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14INNOVATION UK The Fund meant that 50,000 people and 12,000 busi-nesses were able to benefit through short targeted courses, training vouchers for the unemployed, and work placements and internships for graduates. Universities are also in a unique position to enhance the UK economy because so many of the successful indus-tries we have in this country are reliant on high levels of knowledge, skill and innovation. These are sectors such as low carbon, digital commu-nications, life science and the creative industries. If we are to continue to lead the way in these areas we will need to take advantage of the research taking place at UK universities. Only by looking at these specialist areas and the part they play in an emerging economy can we make sure that we are putting in the necessary work to make them thrive. Encouraging inovation Outside of the courses and training they provide, indi-vidual universities are already doing a considerable amount of work to encourage innovation in their local areas. Many across the country, including Exeter and Bournemouth, have their own Innovation Centres, connecting students and individuals with local and national business. These centres offer impressive facilities and support serv-ices to promote enterprise, as well as talks and events to provide direction to companies. Most importantly of all, they link our higher educa-tion sector - and the critical thinking on government, education and economics that that entails - with the industry that keeps this country in such a competitive position worldwide. I was impressed to see this being taken to a more international footing earlier in the year by the Stu-dents in Free Enterprise ( SIFE) team at the University of Southampton. As well as looking at UK issues, SIFE provides an international network of university students work-ing in collaboration with both business executives and academic leaders. These students have been devel-oping sustainable projects, including rice growing in Sierra Leone and micro- lending to enterprising farmers in Madagascar. The result is two- fold, meaning that while students gain valuable experience of economic work they also introduce tangible benefits to local communities throughout the world. This is innovation in its most valuable form. Linked to this is one of the fundamental strengths of the UK's higher education sector: research. A huge amount of the science and innovation work that has been taking place in the 21st century has been within our universities. We need to encourage this as much as possible, at the same time as making sure that universities are exploiting the intellectual property that they generate and are benefiting from it, both financially and reputationally. This government recognised the importance of national research with the launch of the Innovation Investment Fund this summer, as part of the Building Britain's Future initiative. The Fund is intended to assist growing small businesses and spinouts - which are likely to come in the first instance from universities. We hope that over the com-ing 10 years this Fund will grow to over £ 1bn and I'm extremely proud that we have been able to invest in such a worthy scheme. There is still much more potential for industry to work with university researchers, as businesses often do not realise that this resource is open to them. In fact it is research that underpins the UK economy and enables us to compete abroad. responding to the chalenges World- class research and knowledge exchange from higher- education institutions are crucial for responding to the challenges and opportunities of globalisation, which is why the government has been working hard to drive up the economic impact of the research we fund in universities. Every year through the Higher Education Innovation Fund, we invest over £ 100m in universities' capacity to engage with business and public services to help transfer knowledge and support innovation. We are also working with the Higher Education Funding Council for England to change the way that research in universities is assessed and funded. The new Research Excellence Framework, which is the new mechanism used to allocate the £ 1.6bn research block grant, will for the first time explicitly assess and reward the impact of university research on the economy and society. Innovation in all its forms is a central part of 21st century Britain and, backed by record investment and supported by universities, will continue to be a lynchpin of this country's economic development. British Innovation David LAmmy MP, minister of state for higher education and intellectual property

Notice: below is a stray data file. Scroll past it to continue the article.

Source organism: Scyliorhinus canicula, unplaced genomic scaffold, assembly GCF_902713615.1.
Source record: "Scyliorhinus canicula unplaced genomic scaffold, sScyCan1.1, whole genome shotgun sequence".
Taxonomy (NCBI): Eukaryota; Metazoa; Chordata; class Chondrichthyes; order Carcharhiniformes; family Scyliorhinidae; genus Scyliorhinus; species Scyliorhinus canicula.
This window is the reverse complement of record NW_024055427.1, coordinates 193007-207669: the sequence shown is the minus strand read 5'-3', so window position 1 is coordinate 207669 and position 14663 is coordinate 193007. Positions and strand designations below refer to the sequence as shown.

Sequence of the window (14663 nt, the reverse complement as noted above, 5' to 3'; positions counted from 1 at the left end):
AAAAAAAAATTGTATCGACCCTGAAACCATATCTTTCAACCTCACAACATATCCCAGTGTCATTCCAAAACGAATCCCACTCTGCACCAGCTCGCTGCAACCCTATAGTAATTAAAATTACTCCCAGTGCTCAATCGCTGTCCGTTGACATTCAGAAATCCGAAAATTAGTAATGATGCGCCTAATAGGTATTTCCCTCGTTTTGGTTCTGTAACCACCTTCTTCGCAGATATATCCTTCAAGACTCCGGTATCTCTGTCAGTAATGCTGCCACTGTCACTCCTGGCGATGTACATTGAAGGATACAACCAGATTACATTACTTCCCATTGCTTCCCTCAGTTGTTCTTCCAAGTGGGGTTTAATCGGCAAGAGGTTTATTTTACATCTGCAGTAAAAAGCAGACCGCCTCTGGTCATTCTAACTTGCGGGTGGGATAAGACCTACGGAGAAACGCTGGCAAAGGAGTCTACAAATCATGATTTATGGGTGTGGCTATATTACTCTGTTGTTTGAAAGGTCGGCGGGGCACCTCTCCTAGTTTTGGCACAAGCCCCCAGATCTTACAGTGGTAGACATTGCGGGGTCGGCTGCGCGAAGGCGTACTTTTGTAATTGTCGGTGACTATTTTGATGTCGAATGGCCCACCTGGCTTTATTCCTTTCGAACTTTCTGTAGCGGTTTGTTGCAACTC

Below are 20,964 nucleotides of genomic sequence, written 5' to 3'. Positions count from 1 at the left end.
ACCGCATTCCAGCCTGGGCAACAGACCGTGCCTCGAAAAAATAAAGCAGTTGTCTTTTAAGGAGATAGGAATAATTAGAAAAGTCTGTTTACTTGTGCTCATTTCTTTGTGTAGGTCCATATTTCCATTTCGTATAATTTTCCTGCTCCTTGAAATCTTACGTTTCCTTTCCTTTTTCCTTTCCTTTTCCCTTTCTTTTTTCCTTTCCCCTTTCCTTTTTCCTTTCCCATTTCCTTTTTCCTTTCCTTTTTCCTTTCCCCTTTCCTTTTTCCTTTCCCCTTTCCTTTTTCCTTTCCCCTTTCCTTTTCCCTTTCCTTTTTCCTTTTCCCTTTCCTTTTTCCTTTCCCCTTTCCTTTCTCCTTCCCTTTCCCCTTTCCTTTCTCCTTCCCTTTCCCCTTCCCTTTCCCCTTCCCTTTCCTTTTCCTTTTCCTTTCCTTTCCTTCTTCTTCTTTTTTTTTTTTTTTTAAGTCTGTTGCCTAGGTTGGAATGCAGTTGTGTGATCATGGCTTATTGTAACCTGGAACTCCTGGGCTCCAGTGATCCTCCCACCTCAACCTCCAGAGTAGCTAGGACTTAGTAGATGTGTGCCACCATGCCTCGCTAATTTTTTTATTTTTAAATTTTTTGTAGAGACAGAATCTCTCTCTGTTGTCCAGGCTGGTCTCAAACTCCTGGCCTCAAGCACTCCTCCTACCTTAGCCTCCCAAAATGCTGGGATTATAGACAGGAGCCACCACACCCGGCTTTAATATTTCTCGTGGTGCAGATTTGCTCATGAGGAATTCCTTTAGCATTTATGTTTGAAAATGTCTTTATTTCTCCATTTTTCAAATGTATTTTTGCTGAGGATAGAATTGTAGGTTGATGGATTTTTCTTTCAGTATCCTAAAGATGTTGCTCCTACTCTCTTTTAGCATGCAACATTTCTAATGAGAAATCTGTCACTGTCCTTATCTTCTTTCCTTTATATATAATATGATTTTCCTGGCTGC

INNOVATION UK15 As one of the largest- ever technology funds in Europe, the Innovation Investment Fund is giving the UK's venture capital industry a shot in the arm A boost for Britain Forming part of the government's strategy for Building Britain's Future, the UK Innovation Investment Fund was set up back in June to invest in technology- based businesses with high- growth potential. The new fund will focus on investing in growing small businesses, start- ups and spin- outs, in digital and life sciences, clean technology and advanced manufacturing. The Department for Business, Innovation and Skills, along with the Department of Energy and Climate Change and the Department of Health, will invest £ 150m alongside private- sector investment on an equal basis known as pari- passu. It is the government's belief that this could leverage enough private investment to build a fund of up to £ 1bn over the next 10 years. Announcing the fund, Prime Min-ister Gordon Brown said: " This fund will help build Brit-ain's future by investing in key sectors. It will provide crucial support for our most promising start- ups and existing small companies just when they need it most. Venture capital finance is the lifeblood of innovation and crucial to ensuring the commercialisation of the discover-ies coming out of our research base. The fund will boost future UK competitiveness." Fund Structure A Fund of Funds structure proved most attractive to institutional investors, as it creates a portfolio approach that spreads the investment risk across a number of different technology fund management teams. The government will seek to appoint an expe-rienced Fund of Funds manager with a proven track record in technology investment. They will be regu-lated by the Financial Services Authority ( FSA), and will require the necessary authorisations to operate in the UK. The Fund of Funds approach also enables the govern-ment to support the growth of the market without distorting or competing with existing fund manag-ers and ensures that the fund complements existing public- sector interventions such as Enterprise Capital Funds, RDA European Development VC Funds as well as tax measures. This is not a novel approach and builds upon the previous UK High Technology Fund structure that was announced in 1998. This was £ 125m " fund of funds" and invested in a number of specialised technology funds such as Advent, Amadeus, MTI and Scottish Equity Partners. The government provided an invest-ment of £ 20m and the Fund Manager was able to lev-erage an additional £ 105m from the European Invest-ment Fund, UK pension funds and a French bank. The UK Innovation Investment Fund will be one of the largest ever technology funds in Europe. Lord Mandelson, Secretary of State for Business, says: " In our New Industry New Jobs strategy we identified access to venture capital as one of the critical factors in developing innovative new companies in Britain. The UK Innovation Investment Fund will be a shot in the arm for the British venture capital industry. It is also a British Innovation Innovation Investment Fund